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With this index case we decided to study the fuel workers and investigate them for blood lead level. Initially details oral discussion was done with the managers of fuel stations. Written consent was obtained from each worker for blood investigations such as haemogram, ECG, blood pressure and blood Lead level. A total of 21 workers working at fuel station were investigated. Details is given in [Table 1].
Table 1: Showing details of investigated cases for blood lead level

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Index cases 2

A 59-year-old male working in two wheeled vehicles repairing garage since last 23 years. Complained of recurrent constipation, pain in abdomen and loss of appetite since last 2.5 years. He denied history of smoking and alcohol consumption. He complained of recurrent cough and breathlessness. He was a non-smoker. He was examined by many doctors and prescribed him cathartic and antispasmodic and anti-anemic. His blood pressure was 140/100 mm hg. Laboratory investigations showed, hemoglobin 9.1 gm/dl, raised serum lipid levels [serum cholesterol 232 mg/dl, triglyceride 1138 mg/dl, VLDL228 mg/dl, blood sugar fasting 161.1 mg/d/(normal 70-110 mg/dl), post lunch blood sugar was 243.9 mg/dl (normal 70-140 mg/dl), serum creatinine was 1.05 (normal 0.5 to 1.4 mg/dl), TSH was 1.64 uiu/ml (normal 0.2-5), vitamin D3 13.7 (normal 30-60 ng/ml). Blood lead level was 46.76 ug/dl (normal 0-9). He denied advice to leave the job. He was advices strictly to use routine face mask while working at garage. Diabetes and blood sugar was controlled with oral drugs. He was followed eve month and there was clinical improvement in form of reduction the attack of abdominal colic, reduced breathlessness, improved apatite. At end of six months with regular use of face mask at work. He was investigated for blood lead level and it was 8.6 ug/dl. He was symptom free. We investigated the remaining four workers from same garage details of these cases shown in [Table 1]. We studied in details the lead sources in routine occupation. In the coastal region Ganesh (god of respect) idols made of mud and then painted it with various color paints. Such 14 worker from Ganesh idol painting were investigated and their details are given in [Table 1]. Surma, a black pigment containing lead, are routinely applied to eyelids as source to keep the eyes cool myth. Details of two people of routine use of Surma [Figure 2] [see [Table 1].
Figure 2: Surma a black pigment applied to eyelids

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Blood lead level investigation- five cc of blood is collected in a sterile glass tube and airlifted in cold storage (ice packs) to Amrita institute of medical sciences and research centre (an ISO 90001 certified hospital) Department of analytical toxicology and poison information centre (WHO –authorized poison control centre Cochin. Limit of detection for lead (Pb) by ICS-AES is 3 mcg/dl.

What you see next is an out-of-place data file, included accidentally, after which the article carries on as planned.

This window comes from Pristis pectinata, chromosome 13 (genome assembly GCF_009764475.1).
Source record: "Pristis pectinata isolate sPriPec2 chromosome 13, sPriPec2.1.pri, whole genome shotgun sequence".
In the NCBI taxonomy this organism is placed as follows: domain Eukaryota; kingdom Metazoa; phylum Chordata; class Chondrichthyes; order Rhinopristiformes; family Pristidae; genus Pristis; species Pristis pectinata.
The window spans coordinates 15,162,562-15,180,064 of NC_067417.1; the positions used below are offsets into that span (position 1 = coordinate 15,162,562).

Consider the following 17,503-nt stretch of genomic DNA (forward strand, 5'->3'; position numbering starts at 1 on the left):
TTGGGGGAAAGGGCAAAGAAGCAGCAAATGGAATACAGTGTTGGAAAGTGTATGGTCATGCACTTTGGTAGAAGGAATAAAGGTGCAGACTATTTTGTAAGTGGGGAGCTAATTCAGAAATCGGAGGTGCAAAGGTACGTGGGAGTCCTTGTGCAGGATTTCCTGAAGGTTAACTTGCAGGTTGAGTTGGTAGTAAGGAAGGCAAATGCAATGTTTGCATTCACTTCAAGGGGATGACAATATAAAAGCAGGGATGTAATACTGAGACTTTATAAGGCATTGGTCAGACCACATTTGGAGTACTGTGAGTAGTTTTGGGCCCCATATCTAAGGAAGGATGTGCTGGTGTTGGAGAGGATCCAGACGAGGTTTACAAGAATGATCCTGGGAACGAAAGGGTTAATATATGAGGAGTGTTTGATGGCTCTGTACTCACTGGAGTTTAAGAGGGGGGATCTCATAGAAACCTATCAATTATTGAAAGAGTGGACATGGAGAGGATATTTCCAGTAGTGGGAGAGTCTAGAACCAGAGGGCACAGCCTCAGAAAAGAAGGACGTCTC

Discussion Top


Lead is one of the toxic substance one of the oldest known work and environmental hazards. It can affects the functions of various organs including brain, blood, bone and gastrointestinal. Various occupation involved lead containing substance such fuel, paints, Surma and Garage [7] lead is consumed by humans by ingestion and inhalation. Chronic lead exposure in adults can result in hypertension noted in 6 (14%) persons of present study. loss of memory accompanied significant chronic rise in Lead level (see case 1). Most of the oil based enamel paints contained lead above 5000 ppm. Analysis blood for lead level has been presently accepted the most reliable biomarker.[8] The result of present showed that 52% of fuel, 64% painters, and all the five from garage works blood lead levels are higher. Moreover higher levels of lead found in those workers exposed to lead fumes for long duration [Table 1]. Irrespective of similar exposure of fuel workers the lead level varies [Table 1]. Lead toxicity and individual s depend upon the ratio of delta-aminilevulinic acid dehydrates (ALAD) to restored ALAD. Workers who are heterogeneous or homogenous foe ALDA-2 haves blood lead levels higher than those of similar exposed workers who are homogenous for ALDA-1.[9]

World health organization task Group confirmed that prolonged lead exposure with blood lead levels greater than 70 ug/dl may result in chronic irreversible nephropathy [10] Early symptoms of lead poisoning are nonspecific includes depression, intermittent abdominal colic, constipatipon, weakness, anorexia and fatigue. In this study constipation (91%) parasthesia (73%) and absent of tendon reflexes (100%). Symptoms are chronic and persist for long duration, the half-life of leas in bone is estimated to be 10 to 30 yes.[11] During routine general practice these poor people working at fuel station, garage workers, paint workers and others expose to lead fumes are usually attend to family physician with vague symptoms, unless one keep in mind the possibility of lead toxicity and its clinical effects such as chronic abdominal pain with constipation, anemia, motor neuropathy such as foot drops, and encephalopathy one may miss the treatable emergency.